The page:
1017 Brick Squad :: 2010 :: buy this mixtape
When he released it in June 2010, with the help of DJ Drama, Gucci Mane had just moved from one of his main occupations – spending time in jail – to the other one – recording rap songs. Consequently, this mixtape was highly expected, especially since the year before had been the greatest of his all career. With outstanding releases like Writing on the Wall and The Burrprint, a signature with Warner, and his move from the underground to a large audience, 2009 had secured his place in the pantheon of hip-hop. He was, maybe, the most significant rapper of the times.
Mr. Zone 6 wasn't a unanimous success. Is there anything unanimous, anyway, in Gucci Mane's career ? But it was a highlight nonetheless. The usual elements were there: Guwop's sing-song kind of rap; nursery rhymes like with "Dat’s My Life"; small, catchy, and regressive synthesizer melodies, on "Rooftop" ,"Koolin’", and "Makin Love to the Money"; absurd and extreme gangsta rap ego-trips, with a bit of deadpan humor. Gucci Mane inverted all decent values: abnormality was the new norm on "Normal"; girls were no longer people, but luxury goods, while money was worth being loved and turning sentimental, on "Makin Love to the Money". These were the same things, the same formula. If you hated Gucci Mane, you had another good reason to pretend that his songs were just mass products.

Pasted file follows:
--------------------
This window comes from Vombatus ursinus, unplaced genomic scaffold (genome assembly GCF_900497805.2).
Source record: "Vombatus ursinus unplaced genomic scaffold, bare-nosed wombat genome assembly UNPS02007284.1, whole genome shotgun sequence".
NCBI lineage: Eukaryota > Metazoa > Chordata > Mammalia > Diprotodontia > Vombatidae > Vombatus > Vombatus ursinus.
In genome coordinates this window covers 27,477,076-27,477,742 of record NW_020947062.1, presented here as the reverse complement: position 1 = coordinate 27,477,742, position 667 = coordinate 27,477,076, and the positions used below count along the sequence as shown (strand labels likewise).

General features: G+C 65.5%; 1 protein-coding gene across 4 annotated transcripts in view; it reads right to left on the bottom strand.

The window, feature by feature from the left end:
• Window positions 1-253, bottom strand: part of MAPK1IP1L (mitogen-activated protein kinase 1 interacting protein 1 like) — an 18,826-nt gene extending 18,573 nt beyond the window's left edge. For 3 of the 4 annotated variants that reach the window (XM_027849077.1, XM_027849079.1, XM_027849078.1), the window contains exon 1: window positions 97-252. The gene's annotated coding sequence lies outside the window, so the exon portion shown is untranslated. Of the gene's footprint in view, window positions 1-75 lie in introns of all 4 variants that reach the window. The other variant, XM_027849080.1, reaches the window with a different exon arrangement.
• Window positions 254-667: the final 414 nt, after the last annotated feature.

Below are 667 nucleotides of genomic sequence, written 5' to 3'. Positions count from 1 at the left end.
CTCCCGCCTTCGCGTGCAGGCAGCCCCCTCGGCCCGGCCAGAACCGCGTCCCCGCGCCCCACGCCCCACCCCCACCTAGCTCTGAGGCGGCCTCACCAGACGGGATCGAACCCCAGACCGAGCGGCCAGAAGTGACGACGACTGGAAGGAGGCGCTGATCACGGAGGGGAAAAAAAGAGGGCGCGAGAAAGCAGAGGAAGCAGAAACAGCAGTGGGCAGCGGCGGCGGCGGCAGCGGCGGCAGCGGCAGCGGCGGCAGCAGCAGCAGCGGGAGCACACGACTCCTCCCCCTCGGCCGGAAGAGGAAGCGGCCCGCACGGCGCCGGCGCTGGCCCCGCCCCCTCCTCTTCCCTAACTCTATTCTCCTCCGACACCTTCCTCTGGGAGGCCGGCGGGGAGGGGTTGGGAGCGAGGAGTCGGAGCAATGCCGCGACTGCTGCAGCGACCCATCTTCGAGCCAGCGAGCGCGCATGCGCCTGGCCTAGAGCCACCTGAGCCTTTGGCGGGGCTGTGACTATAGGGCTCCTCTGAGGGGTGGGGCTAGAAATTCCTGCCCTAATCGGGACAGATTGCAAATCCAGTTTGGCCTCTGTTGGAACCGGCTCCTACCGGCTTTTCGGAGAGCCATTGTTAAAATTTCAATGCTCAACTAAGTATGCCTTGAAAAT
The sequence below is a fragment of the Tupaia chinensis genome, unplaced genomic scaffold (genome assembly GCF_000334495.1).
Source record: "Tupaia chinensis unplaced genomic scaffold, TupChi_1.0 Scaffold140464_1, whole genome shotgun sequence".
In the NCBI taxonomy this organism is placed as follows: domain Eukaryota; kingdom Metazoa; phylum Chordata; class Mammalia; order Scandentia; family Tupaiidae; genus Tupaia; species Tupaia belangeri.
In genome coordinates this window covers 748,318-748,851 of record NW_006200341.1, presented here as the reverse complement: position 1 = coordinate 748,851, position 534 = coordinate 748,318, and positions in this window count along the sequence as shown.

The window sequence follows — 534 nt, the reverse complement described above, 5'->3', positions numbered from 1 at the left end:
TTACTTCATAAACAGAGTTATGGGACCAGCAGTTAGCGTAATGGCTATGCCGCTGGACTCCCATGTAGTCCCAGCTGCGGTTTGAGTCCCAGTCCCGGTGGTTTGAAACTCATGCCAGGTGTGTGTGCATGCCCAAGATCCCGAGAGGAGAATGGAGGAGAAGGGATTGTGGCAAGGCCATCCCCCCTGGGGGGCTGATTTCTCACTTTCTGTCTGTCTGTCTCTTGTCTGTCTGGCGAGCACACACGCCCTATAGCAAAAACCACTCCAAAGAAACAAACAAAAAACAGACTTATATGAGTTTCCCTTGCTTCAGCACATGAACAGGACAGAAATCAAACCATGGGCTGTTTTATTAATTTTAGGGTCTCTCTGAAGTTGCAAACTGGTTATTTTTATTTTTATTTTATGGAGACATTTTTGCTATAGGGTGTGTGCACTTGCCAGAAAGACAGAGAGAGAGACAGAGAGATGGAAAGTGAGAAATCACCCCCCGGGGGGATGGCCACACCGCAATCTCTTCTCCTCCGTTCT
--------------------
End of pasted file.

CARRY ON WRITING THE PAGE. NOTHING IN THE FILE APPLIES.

However, this mixtape also had some decisive elements: the parsimonious but crucial support of others like, on "You Know What It Is" and "Stove Music", his protégé Waka Flocka, at his high point in 2010; and also, just to prove wrong those who considered he was a wack rapper, a particularly skillful Gucci Mane on the mic, able to be an equal to Bun B and Yo Gotti on "Its Goin Up", or to rap double-time on "Dat’s My Life". And the beats, on the mixtape, were equally good.
Produced by Gucci Mane's best producers, from Drumma Boy to Zaytoven, the music was excellent. Such was the case with the accelerated rhythm and sirens of "Its Goin' Up", with the super catchy "Normal" and, last but not least, with the ethereal and perfect "Long Money", the final and climax song on the mixtape. Recorded quickly in just one month, Mr. Zone 6 was album-quality material, without any of the compromises usually associated with an official and commercial release. It was another highlight in Gucci Mane's impressive body of work. With it, he was not only Mr. Zone 6, the boss of his area in Atlanta. He was just Mr. Rap.